NBC CT recently aired a great story about adaptive tennis. Wheelchair tennis is an exciting, competitive sport; the only modification to the rules is that players are allowed a second bounce, should they wish to take it. This year, the US sent one of the most decorated, experienced tennis teams ever to the Paralympic Games in Rio. Seeing wheelchair tennis becoming more and more prominent gives younger wheelchair users a greater understanding of what sports are available to them, encouraging and empowering them to enjoy athletics.
The increasing visibility of athletes who use wheelchairs may also be encouragement for managers of public and private fitness facilities to make their gyms, swimming pools, and training areas truly accessible. Having a wheelchair ramp installed to ensure easy access is a great first start, but there are other factors to consider. Something as simple as a small staircase leading to a locker room can make a gym unusable for some athletes.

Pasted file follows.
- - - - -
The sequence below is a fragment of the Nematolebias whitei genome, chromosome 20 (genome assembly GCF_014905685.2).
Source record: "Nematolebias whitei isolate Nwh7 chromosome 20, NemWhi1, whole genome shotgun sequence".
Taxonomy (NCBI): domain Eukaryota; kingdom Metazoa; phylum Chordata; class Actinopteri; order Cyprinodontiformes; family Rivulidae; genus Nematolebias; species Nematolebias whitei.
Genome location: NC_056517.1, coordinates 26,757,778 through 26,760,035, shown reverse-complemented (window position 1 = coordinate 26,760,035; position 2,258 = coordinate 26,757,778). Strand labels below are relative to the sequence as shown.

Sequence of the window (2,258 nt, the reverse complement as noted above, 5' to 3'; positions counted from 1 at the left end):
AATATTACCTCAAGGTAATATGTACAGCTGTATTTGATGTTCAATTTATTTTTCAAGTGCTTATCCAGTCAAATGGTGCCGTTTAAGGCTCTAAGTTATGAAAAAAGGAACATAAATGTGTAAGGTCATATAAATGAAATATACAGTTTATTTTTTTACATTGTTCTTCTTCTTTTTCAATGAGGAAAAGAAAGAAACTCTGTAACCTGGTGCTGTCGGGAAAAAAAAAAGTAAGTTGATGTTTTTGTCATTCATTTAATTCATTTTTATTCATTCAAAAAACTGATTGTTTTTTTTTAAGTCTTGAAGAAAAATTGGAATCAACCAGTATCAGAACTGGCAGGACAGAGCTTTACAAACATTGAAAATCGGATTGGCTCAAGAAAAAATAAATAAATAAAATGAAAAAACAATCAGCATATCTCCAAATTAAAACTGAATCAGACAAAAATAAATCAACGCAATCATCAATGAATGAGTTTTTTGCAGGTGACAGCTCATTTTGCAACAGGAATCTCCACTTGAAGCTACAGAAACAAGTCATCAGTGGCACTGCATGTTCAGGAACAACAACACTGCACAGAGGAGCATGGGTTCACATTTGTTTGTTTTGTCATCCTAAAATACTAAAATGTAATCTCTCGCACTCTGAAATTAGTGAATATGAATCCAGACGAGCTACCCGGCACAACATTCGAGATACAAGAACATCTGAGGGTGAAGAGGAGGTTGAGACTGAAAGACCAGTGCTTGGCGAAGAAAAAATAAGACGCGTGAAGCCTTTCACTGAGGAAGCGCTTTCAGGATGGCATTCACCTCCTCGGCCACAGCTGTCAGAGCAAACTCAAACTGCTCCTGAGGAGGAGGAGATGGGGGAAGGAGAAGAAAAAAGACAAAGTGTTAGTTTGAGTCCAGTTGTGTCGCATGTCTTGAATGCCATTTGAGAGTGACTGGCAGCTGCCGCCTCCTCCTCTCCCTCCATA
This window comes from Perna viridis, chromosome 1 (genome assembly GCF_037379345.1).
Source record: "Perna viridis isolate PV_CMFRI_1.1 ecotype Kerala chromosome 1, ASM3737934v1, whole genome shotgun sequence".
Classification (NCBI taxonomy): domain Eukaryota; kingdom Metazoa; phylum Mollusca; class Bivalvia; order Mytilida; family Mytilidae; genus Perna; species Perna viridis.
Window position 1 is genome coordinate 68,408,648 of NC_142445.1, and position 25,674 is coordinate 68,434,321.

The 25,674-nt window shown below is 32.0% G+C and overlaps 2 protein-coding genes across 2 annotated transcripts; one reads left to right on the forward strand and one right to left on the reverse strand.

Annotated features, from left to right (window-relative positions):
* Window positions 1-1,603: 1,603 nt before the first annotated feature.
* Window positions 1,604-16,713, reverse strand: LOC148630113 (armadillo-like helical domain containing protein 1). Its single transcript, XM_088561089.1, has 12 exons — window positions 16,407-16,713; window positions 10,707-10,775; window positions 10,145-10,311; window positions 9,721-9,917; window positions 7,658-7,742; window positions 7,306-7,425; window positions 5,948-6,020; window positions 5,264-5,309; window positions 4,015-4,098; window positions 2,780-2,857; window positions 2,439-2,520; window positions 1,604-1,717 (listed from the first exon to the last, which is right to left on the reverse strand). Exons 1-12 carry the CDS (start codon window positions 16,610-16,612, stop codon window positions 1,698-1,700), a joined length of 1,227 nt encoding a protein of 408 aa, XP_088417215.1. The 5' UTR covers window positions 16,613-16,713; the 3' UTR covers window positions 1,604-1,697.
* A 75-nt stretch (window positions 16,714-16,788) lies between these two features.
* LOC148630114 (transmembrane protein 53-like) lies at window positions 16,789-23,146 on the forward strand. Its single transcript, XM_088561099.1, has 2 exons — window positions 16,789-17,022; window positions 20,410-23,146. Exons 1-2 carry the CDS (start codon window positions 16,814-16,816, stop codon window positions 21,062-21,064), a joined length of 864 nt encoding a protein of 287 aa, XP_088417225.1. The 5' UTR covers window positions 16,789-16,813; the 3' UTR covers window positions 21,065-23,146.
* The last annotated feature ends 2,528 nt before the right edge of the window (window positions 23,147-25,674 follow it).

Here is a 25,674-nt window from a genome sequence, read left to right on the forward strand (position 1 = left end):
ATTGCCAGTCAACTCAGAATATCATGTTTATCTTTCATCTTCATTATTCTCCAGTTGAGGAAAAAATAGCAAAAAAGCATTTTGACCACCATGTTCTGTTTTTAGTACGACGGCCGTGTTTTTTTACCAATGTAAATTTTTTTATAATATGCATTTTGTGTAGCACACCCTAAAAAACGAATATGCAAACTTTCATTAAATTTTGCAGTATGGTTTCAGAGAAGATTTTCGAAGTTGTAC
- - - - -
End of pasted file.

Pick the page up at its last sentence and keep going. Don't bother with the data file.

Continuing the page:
If you’re interested in making sure your Connecticut fitness facility is set up to serve people of all ability levels, ask someone who uses a wheelchair to give your place a test run. Have them go through a typical workout experience, asking them to make note of any areas where using your facility was challenging or even impossible. This list is a good starting point to identify both immediately remediable issues; repeat the process by asking people with different mobility issues to get a full understanding of your facility from a disabled user’s point of view.
It’s especially important for fitness facilities hoping to serve and attract young athletes to be fully accessible. Wheelchair ramps, pool lifts, barrier free showers and other adaptive equipment by its very presence makes it clear to athletes of all ability levels that they’re welcome, valued members of the sports community.